Birkhofer takes $40,000 Firecracker 100 victory
From series and staff reports
SARVER, Pa. (July 29) — Brian Birkhofer might hail from Iowa, but he had plenty of like-minded individuals to celebrate with after winning Tuesday night’s second annual Firecracker 100 presented by GottaRace.com at Lernerville Speedway. The 4/10-mile oval in western Pennsylvania, after all, is always crawling with Pittsburgh Steelers fans — and no one loves the NFL team more than Birkhofer, whose black racing helmet sports the familiar Steelers logo. | Slideshow
“This is a big deal for me,” said Birkhofer, who pocketed $41,419 (including lap money) for his first-ever victory at a track that’s located a short drive from the Steel City. “I’ve won big races before, but this one has some extra special meaning because this place is so close to Pittsburgh. I usually come out here a couple times a year to see Steelers home games, so it’s cool to finally win a big race out in this area.
“The only thing that could’ve topped off tonight was if somehow Troy Polomalu (the Steelers’ star safety) was here to present me the trophy,” he added with a smile — not long after waving a Steelers Terrible Towel in Victory Lane.
Birkhofer, 36, of Muscatine, Iowa, employed a patient approach to capture the postponed World of Outlaws Late Model Series event, which had its final night of action rained out on both June 28 and 29. He calmly filled the role of pursuer until turning up the wick halfway through the feature, passing defending WoO champion Steve Francis of Ashland, Ky., for second on lap 50 and points leader Darrell Lanigan of Union, Ky., for the lead on lap 70.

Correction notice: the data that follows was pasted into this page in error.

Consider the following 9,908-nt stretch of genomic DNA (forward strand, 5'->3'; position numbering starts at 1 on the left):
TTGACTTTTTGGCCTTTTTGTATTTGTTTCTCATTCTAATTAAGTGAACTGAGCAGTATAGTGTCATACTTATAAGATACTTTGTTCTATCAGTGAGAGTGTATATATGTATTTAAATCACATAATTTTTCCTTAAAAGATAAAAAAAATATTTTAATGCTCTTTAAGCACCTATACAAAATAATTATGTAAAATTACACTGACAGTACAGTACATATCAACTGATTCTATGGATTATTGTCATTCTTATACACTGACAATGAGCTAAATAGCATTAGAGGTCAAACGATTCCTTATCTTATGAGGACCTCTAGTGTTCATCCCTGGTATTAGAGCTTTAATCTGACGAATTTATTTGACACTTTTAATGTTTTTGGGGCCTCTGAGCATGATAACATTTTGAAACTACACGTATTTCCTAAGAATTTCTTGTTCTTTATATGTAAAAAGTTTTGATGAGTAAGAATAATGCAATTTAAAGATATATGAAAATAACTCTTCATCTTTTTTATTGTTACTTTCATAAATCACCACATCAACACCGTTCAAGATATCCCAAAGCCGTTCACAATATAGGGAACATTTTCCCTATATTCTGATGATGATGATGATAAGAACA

Lanigan, who led laps 1-69 after starting from the outside pole, finished a distant 4.226 seconds behind Birkhofer in second place. Shannon Babb of Moweaqua, Ill., advanced from the 13th starting spot to place third, with Francis settling for fourth and three-time WoO titlist Billy Moyer of Batesville, Ark., placing fifth after overtaking Chub Frank of Bear Lake, Pa., on lap 97. Driving his Daufeldt Transport Mars Car, the driver known as Birky simply waited until the time was right to make his move.
“I had a long-race car,” said Birkhofer, who recorded his third triumph of the season and the seventh of his career on the series. “I was just trying to maintain for the first half of the race and not wear the tires out, so if there was a late caution I could fire back up again.
“I’ve watched Scott Bloomquist (the winner of the inaugural Firecracker 100 in 2007) do it in a lot of 100-lap shows — just sit there and bide his time, and then at the end of the race he’s won again. I was able to do that tonight.”
Birkhofer, who started fourth, carefully measured Lanigan’s GottaRace.com Rocket machine before sweeping by on the inside to assume command for good with 30 laps remaining.
“I saw how he was driving the car,” Birkhofer said of Lanigan. “He had to drive the wheels off of it up there on the cushion, so I just figured, ‘He’s gonna have to keep making good laps to stay up there,’ which isn’t easy. Me personally, I know I couldn’t make that many perfect laps if I had a guy right there running second.”
Birkhofer was dominant once in front, pulling away to a commanding advantage during the 39-lap stretch of green-flag racing that closed the 100. His harder-compound Hoosier tire selection proved to be perfect for the event’s late stages. “It was kind of a tire game for a couple hours before the feature,” said Birkhofer, who finished a quiet 13th in last year’s Firecracker 100. “I made my (compound) decision in hot laps and just stuck with it. You gotta have a car that can handle the tires too, but I think our tire choice was a big key to our success.”